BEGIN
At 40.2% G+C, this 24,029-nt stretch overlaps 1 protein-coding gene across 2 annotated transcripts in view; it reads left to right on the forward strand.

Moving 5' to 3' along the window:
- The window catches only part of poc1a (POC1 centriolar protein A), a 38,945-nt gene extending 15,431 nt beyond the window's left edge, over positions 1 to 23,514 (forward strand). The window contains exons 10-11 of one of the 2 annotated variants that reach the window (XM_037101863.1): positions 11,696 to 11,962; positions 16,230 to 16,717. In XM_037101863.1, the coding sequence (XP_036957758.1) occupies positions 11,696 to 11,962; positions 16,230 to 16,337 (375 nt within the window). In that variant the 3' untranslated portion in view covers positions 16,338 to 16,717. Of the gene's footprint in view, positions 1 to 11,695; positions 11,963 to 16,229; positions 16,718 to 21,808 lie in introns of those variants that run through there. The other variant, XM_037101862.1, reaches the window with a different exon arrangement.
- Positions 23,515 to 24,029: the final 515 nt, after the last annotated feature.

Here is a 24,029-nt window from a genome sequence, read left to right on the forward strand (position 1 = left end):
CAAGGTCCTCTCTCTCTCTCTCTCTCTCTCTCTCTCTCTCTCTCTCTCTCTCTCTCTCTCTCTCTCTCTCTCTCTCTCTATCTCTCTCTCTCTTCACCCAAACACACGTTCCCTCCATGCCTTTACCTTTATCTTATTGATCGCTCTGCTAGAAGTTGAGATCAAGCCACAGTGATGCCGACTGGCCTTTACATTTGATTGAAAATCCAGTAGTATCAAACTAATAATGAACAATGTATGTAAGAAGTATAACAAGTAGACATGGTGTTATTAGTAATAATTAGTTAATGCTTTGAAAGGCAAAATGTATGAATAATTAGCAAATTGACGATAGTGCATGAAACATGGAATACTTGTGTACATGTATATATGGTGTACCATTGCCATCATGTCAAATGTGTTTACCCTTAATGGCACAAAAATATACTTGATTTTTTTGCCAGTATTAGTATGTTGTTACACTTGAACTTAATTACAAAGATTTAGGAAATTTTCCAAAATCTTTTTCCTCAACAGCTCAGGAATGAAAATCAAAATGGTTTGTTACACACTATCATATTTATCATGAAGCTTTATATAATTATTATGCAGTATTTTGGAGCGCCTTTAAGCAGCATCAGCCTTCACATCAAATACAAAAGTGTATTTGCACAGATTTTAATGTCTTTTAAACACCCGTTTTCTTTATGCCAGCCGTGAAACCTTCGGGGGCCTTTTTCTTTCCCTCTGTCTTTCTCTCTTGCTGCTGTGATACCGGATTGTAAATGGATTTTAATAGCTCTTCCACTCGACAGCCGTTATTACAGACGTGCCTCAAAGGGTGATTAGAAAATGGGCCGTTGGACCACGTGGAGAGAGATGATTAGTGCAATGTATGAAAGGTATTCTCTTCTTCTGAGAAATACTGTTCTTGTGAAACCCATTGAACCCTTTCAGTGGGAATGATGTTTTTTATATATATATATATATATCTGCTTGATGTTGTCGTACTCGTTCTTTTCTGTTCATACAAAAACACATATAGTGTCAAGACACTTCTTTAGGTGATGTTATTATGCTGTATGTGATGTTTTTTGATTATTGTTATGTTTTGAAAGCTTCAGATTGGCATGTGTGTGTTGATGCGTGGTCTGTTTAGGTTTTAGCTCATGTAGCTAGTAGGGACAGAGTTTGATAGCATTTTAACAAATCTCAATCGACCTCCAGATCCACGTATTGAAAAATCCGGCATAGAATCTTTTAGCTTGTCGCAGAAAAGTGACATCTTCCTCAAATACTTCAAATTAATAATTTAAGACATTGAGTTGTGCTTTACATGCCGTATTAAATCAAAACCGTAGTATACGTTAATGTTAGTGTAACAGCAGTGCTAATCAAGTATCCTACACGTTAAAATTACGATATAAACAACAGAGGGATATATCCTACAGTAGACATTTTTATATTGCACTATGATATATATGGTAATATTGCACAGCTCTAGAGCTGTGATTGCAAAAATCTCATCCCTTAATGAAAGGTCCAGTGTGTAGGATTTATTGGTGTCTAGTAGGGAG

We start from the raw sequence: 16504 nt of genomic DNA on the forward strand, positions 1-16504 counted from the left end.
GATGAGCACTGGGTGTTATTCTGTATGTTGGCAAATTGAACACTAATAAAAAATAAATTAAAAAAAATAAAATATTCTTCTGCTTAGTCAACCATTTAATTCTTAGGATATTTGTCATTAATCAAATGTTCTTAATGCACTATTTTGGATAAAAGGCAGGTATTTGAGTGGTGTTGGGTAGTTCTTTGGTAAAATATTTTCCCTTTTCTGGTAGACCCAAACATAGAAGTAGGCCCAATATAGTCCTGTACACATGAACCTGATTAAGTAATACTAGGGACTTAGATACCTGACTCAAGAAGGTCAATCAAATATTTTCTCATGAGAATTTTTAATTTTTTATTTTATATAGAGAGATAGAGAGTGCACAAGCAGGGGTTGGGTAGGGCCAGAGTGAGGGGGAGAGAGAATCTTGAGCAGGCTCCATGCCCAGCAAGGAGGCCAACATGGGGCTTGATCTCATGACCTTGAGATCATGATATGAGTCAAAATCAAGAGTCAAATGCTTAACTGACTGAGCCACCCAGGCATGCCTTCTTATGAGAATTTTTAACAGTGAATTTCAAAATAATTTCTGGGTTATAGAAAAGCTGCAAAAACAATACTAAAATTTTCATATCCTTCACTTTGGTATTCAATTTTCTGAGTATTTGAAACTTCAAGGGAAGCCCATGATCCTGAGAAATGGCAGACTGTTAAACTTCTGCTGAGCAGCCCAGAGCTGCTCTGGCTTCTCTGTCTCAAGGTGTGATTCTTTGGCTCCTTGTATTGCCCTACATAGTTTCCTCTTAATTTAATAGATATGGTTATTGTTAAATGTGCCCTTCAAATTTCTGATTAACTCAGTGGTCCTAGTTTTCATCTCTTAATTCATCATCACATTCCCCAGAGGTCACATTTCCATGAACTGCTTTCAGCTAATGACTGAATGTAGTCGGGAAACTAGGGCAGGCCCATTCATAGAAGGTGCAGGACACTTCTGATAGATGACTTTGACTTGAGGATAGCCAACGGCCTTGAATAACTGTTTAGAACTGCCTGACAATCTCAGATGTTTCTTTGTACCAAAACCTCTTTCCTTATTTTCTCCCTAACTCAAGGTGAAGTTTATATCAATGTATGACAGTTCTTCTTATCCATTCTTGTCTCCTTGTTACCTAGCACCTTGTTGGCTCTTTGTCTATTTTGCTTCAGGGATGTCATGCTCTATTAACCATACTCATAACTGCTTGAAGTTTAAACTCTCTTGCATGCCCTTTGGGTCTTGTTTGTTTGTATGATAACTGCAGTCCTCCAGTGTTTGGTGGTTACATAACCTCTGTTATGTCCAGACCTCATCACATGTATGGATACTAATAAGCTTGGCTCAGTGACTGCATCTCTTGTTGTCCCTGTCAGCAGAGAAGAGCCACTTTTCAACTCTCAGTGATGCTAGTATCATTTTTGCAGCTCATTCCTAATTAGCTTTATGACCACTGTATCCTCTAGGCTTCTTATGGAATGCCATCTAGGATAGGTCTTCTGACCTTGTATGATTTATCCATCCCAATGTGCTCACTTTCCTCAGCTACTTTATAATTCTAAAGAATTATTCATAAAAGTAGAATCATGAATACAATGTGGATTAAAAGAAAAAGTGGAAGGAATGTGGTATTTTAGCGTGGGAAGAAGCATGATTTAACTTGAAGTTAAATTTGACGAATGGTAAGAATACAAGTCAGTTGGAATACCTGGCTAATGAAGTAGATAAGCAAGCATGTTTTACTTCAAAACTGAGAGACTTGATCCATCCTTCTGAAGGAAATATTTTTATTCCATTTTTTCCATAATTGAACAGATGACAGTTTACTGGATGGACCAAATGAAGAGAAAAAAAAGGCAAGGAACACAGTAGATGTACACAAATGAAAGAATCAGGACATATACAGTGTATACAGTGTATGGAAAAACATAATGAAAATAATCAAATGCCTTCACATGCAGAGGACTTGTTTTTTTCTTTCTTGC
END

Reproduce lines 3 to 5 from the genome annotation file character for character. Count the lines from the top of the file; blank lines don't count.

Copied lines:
- The window catches only part of poc1a (POC1 centriolar protein A), a 38,945-nt gene extending 15,431 nt beyond the window's left edge, over positions 1 to 23,514 (forward strand). The window contains exons 10-11 of one of the 2 annotated variants that reach the window (XM_037101863.1): positions 11,696 to 11,962; positions 16,230 to 16,717. In XM_037101863.1, the coding sequence (XP_036957758.1) occupies positions 11,696 to 11,962; positions 16,230 to 16,337 (375 nt within the window). In that variant the 3' untranslated portion in view covers positions 16,338 to 16,717. Of the gene's footprint in view, positions 1 to 11,695; positions 11,963 to 16,229; positions 16,718 to 21,808 lie in introns of those variants that run through there. The other variant, XM_037101862.1, reaches the window with a different exon arrangement.
- Positions 23,515 to 24,029: the final 515 nt, after the last annotated feature.

Here is a 24,029-nt window from a genome sequence, read left to right on the forward strand (position 1 = left end):